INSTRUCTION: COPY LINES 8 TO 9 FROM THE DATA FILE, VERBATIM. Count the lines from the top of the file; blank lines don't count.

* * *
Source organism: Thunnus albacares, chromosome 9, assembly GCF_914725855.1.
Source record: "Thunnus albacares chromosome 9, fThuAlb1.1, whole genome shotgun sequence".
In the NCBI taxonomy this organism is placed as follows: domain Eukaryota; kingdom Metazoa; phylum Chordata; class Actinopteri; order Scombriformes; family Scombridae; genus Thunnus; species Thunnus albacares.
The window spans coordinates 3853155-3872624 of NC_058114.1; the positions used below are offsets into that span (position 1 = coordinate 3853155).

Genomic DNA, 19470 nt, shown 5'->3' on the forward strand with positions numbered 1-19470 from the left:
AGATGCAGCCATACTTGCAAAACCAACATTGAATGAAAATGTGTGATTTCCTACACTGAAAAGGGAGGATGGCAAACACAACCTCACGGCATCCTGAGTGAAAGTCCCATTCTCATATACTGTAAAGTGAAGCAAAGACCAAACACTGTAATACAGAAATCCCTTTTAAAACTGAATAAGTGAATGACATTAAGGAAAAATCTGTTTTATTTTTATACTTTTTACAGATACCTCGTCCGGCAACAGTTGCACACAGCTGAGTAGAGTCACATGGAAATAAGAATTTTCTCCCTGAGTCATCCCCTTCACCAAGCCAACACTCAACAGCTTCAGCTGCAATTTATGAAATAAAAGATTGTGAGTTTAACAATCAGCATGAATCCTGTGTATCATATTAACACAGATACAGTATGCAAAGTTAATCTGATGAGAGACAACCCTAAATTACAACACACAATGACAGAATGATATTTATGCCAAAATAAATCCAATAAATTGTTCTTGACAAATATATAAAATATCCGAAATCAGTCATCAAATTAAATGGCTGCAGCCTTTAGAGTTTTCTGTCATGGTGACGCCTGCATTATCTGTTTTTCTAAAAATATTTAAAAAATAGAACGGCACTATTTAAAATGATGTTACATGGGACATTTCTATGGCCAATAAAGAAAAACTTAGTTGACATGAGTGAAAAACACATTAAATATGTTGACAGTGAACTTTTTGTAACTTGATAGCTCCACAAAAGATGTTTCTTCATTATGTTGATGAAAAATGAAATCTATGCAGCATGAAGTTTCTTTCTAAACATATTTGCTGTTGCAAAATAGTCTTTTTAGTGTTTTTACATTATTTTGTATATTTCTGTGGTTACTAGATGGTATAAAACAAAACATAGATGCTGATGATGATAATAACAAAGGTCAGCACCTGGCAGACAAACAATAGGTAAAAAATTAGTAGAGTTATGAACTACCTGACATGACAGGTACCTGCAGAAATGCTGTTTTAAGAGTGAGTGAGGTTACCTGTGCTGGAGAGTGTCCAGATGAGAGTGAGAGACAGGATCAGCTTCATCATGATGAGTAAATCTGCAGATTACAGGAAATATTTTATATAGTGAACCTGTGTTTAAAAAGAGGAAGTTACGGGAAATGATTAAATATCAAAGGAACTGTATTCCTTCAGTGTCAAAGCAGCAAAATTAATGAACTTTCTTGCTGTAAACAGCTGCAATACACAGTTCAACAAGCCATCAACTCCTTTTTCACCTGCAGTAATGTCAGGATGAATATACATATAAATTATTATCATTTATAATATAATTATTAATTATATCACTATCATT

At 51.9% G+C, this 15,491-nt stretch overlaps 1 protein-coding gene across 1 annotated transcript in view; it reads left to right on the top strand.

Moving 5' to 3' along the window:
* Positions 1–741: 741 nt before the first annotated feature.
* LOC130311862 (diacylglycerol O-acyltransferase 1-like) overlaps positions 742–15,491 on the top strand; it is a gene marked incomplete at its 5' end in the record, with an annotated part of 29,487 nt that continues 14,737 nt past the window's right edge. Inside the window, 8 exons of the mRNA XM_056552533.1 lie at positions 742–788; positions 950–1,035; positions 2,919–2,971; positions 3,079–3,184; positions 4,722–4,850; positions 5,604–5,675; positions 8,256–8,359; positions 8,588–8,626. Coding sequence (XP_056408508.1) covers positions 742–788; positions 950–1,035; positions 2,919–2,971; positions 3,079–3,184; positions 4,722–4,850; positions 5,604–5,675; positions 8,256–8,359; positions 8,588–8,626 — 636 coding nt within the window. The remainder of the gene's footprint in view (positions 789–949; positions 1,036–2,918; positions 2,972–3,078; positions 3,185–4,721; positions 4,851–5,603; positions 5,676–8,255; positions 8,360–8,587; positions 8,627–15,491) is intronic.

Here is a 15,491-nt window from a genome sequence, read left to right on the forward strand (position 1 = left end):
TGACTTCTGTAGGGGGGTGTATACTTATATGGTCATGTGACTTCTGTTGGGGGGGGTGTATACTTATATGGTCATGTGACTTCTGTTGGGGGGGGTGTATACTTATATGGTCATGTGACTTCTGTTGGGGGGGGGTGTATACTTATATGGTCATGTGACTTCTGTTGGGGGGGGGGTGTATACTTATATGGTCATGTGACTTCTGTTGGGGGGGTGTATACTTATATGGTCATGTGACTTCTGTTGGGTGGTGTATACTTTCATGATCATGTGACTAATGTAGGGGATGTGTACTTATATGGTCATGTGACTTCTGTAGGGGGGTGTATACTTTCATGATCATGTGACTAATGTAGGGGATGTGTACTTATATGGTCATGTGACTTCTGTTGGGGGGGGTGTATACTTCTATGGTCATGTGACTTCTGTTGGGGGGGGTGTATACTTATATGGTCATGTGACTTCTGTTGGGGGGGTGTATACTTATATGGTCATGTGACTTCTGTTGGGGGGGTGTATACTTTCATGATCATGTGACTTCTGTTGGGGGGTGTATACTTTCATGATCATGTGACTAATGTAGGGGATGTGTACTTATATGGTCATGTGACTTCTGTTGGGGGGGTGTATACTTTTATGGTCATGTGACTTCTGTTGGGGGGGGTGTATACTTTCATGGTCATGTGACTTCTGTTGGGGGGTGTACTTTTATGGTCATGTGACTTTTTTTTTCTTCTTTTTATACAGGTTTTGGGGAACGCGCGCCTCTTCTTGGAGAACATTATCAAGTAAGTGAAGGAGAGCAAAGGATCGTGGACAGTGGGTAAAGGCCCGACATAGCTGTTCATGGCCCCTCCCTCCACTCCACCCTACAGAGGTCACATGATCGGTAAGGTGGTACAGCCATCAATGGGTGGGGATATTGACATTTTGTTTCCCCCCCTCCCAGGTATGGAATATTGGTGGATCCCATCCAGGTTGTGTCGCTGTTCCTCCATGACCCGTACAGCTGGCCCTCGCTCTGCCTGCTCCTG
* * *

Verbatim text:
Moving 5' to 3' along the window:
* Positions 1–741: 741 nt before the first annotated feature.